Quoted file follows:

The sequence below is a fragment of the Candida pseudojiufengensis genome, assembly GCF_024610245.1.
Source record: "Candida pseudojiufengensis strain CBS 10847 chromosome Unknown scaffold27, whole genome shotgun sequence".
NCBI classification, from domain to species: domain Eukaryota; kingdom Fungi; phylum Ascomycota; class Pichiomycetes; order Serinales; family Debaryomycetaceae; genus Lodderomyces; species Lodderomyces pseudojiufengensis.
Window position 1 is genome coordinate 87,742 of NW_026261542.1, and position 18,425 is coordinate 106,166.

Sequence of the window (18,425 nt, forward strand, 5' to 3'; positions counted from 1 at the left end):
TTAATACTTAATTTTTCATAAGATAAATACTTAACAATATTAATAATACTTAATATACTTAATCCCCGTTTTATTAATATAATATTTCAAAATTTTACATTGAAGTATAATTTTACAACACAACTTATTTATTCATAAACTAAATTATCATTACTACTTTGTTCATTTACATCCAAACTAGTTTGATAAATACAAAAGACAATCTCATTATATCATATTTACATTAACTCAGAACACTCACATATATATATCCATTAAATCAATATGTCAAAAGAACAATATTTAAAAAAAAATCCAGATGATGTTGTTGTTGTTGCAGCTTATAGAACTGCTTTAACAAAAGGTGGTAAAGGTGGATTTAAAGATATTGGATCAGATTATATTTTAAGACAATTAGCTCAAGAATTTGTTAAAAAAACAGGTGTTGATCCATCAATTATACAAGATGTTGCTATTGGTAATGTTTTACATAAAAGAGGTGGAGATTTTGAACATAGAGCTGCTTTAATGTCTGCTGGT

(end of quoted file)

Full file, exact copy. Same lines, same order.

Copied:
The sequence below is a fragment of the Candida pseudojiufengensis genome, assembly GCF_024610245.1.
Source record: "Candida pseudojiufengensis strain CBS 10847 chromosome Unknown scaffold27, whole genome shotgun sequence".
NCBI classification, from domain to species: domain Eukaryota; kingdom Fungi; phylum Ascomycota; class Pichiomycetes; order Serinales; family Debaryomycetaceae; genus Lodderomyces; species Lodderomyces pseudojiufengensis.
Window position 1 is genome coordinate 87,742 of NW_026261542.1, and position 18,425 is coordinate 106,166.

Sequence of the window (18,425 nt, forward strand, 5' to 3'; positions counted from 1 at the left end):
TTAATACTTAATTTTTCATAAGATAAATACTTAACAATATTAATAATACTTAATATACTTAATCCCCGTTTTATTAATATAATATTTCAAAATTTTACATTGAAGTATAATTTTACAACACAACTTATTTATTCATAAACTAAATTATCATTACTACTTTGTTCATTTACATCCAAACTAGTTTGATAAATACAAAAGACAATCTCATTATATCATATTTACATTAACTCAGAACACTCACATATATATATCCATTAAATCAATATGTCAAAAGAACAATATTTAAAAAAAAATCCAGATGATGTTGTTGTTGTTGCAGCTTATAGAACTGCTTTAACAAAAGGTGGTAAAGGTGGATTTAAAGATATTGGATCAGATTATATTTTAAGACAATTAGCTCAAGAATTTGTTAAAAAAACAGGTGTTGATCCATCAATTATACAAGATGTTGCTATTGGTAATGTTTTACATAAAAGAGGTGGAGATTTTGAACATAGAGCTGCTTTAATGTCTGCTGGT